Some might argue that the only true separation that might be possible is an atheist state, but this is a spurious argument. Atheism is non belief in a deity, or put another way belief in no deity. Some atheism is more aggressive, deliberately acting against religions, it is; less tolerant to religions than some religions are to each other, though I realise there are intolerant extremists in every religion. This atheism too is political and cannot be dismissed.

By acting against religion, atheism is then itself acting like a religion. It is evangelising a belief system, albeit believing that there is no god. Any belief system might be called a religion.

Buddhism has no deity and is called a religion, so why not atheism too? Any belief system could be called a religion. So whilst not believing there is a god, is non-political and less likely to influence thinking, believing there is no god, i.e. atheism, still influences politics.

Is Religion Man Made?

Making sense of God -sort of.

The title was a question posed in a discussion forum for an online history course. It raised an interesting discussion, that will never be answered definitively but this is my fourpennyworth on the subject.

I think it is first necessary to separate religion and faith. Secondly, who or what do we mean by God? I know I’m treading on dangerous ground here, but I am excluding man made gods and idols whether that be a statue like a golden calf or things we ‘worship’ today, like fashion, football and technology. So what are we now left with for God? Again treading on dangerously controversial ground, I dare to suggest that all religions ‘gods’, at least of the monotheistic religions may all actually be One God, who is given different names by different peoples. And that probably gives a clue already to my thinking on the original question.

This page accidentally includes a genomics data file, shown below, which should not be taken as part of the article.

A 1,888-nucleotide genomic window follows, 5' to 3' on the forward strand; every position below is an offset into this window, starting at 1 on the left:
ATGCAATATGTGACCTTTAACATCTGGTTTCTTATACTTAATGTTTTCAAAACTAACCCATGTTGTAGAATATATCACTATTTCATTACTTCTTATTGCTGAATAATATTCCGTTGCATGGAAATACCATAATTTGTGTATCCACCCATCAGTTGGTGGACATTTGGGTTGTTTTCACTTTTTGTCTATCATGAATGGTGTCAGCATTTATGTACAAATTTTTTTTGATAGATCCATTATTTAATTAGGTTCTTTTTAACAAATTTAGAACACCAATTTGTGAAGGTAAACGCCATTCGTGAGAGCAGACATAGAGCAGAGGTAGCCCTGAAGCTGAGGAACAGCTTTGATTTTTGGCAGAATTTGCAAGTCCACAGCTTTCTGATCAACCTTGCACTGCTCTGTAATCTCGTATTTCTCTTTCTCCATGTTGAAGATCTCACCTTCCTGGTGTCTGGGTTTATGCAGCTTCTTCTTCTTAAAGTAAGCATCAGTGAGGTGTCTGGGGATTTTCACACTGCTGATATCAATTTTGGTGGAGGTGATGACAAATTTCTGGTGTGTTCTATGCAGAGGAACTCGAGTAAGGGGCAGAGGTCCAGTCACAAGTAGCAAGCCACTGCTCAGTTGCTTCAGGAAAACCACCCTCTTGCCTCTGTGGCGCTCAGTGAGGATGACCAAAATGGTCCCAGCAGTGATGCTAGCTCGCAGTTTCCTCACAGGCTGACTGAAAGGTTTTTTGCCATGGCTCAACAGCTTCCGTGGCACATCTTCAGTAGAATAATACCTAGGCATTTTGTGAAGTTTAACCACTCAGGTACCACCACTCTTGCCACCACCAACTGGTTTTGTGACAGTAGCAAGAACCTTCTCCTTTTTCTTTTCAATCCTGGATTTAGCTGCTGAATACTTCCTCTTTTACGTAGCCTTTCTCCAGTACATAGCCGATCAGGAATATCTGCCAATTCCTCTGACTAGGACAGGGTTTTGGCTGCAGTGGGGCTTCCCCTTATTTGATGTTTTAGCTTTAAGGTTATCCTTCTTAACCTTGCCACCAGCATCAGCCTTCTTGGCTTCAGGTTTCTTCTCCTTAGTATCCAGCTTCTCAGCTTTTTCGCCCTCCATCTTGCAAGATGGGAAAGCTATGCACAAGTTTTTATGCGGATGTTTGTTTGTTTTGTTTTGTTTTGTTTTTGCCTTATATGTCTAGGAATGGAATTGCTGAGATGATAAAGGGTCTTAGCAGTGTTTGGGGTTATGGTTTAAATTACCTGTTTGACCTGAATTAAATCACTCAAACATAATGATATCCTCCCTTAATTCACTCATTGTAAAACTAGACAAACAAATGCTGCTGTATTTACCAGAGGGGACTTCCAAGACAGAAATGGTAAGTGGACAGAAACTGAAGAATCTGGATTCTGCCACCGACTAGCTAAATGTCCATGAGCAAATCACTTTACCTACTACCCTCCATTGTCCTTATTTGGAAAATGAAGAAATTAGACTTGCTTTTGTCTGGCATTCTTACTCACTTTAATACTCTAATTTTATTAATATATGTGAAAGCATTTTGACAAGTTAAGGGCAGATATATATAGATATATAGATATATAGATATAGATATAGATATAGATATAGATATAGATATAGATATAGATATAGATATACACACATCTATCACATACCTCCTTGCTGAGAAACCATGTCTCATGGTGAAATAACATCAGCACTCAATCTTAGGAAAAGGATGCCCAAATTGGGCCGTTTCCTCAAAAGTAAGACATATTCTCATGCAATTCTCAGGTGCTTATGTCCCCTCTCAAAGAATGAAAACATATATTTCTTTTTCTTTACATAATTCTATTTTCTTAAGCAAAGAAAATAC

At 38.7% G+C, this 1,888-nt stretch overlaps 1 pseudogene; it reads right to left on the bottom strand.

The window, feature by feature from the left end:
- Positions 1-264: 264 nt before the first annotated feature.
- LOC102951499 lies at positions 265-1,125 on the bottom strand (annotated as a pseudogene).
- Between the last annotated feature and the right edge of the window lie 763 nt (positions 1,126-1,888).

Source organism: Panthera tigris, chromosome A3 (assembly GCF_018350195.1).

Before going any further, I will state an assumption I make that, any/all atheists would argue that religion is man made. As an interesting aside, that I will not pursue here, is it a faith to believe that God does not exist or, put another way, does that mean that atheists have a kind of faith, which is not provable?

Having already separated religion and faith, I can say that I believe firmly that faith is God made, or perhaps better expressed as made available to us by God. Whether we choose to accept it is another matter entirely, as God that I believe in does not force it on anyone. Man has, on many occasions throughout history, tried to though; or has he? Is it faith man has tried to force on man, or religion? Whilst the instances of man forcing religion on man is somewhat less prevalent today, it is clear from the news media that it still goes on. What also clearly goes on, and has been reported on in news, is attempts to prevent apostasy, leaving a religion.